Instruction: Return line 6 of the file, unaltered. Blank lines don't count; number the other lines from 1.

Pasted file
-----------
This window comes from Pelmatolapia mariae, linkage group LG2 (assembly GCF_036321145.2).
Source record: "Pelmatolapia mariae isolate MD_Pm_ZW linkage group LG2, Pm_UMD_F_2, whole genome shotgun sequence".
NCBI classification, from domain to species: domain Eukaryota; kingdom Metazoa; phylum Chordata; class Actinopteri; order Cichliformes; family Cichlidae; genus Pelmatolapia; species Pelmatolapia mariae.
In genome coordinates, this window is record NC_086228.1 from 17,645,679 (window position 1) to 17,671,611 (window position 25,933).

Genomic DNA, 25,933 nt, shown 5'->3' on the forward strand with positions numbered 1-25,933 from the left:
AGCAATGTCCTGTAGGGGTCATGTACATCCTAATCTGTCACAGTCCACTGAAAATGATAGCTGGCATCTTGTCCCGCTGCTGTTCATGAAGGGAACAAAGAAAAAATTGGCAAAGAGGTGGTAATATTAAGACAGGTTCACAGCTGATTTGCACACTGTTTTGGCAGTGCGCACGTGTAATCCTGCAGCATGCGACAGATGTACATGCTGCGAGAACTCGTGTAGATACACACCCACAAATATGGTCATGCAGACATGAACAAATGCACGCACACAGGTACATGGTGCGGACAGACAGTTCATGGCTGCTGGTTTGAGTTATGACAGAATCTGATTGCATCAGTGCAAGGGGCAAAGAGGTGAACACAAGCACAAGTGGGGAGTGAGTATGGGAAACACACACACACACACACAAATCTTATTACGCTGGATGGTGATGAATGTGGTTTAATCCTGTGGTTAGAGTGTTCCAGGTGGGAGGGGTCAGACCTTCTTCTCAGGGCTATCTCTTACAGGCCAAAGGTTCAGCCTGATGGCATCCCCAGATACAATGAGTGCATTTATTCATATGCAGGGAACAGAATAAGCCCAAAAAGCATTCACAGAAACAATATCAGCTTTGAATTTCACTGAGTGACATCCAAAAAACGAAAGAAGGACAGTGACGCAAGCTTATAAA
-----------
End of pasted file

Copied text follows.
AGCAATGTCCTGTAGGGGTCATGTACATCCTAATCTGTCACAGTCCACTGAAAATGATAGCTGGCATCTTGTCCCGCTGCTGTTCATGAAGGGAACAAAGAAAAAATTGGCAAAGAGGTGGTAATATTAAGACAGGTTCACAGCTGATTTGCACACTGTTTTGGCAGTGCGCACGTGTAATCCTGCAGCATGCGACAGATGTACATGCTGCGAGAACTCGTGTAGATACACACCCACAAATATGGTCATGCAGACATGAACAAATGCACGCACACAGGTACATGGTGCGGACAGACAGTTCATGGCTGCTGGTTTGAGTTATGACAGAATCTGATTGCATCAGTGCAAGGGGCAAAGAGGTGAACACAAGCACAAGTGGGGAGTGAGTATGGGAAACACACACACACACACACAAATCTTATTACGCTGGATGGTGATGAATGTGGTTTAATCCTGTGGTTAGAGTGTTCCAGGTGGGAGGGGTCAGACCTTCTTCTCAGGGCTATCTCTTACAGGCCAAAGGTTCAGCCTGATGGCATCCCCAGATACAATGAGTGCATTTATTCATATGCAGGGAACAGAATAAGCCCAAAAAGCATTCACAGAAACAATATCAGCTTTGAATTTCACTGAGTGACATCCAAAAAACGAAAGAAGGACAGTGACGCAAGCTTATAAA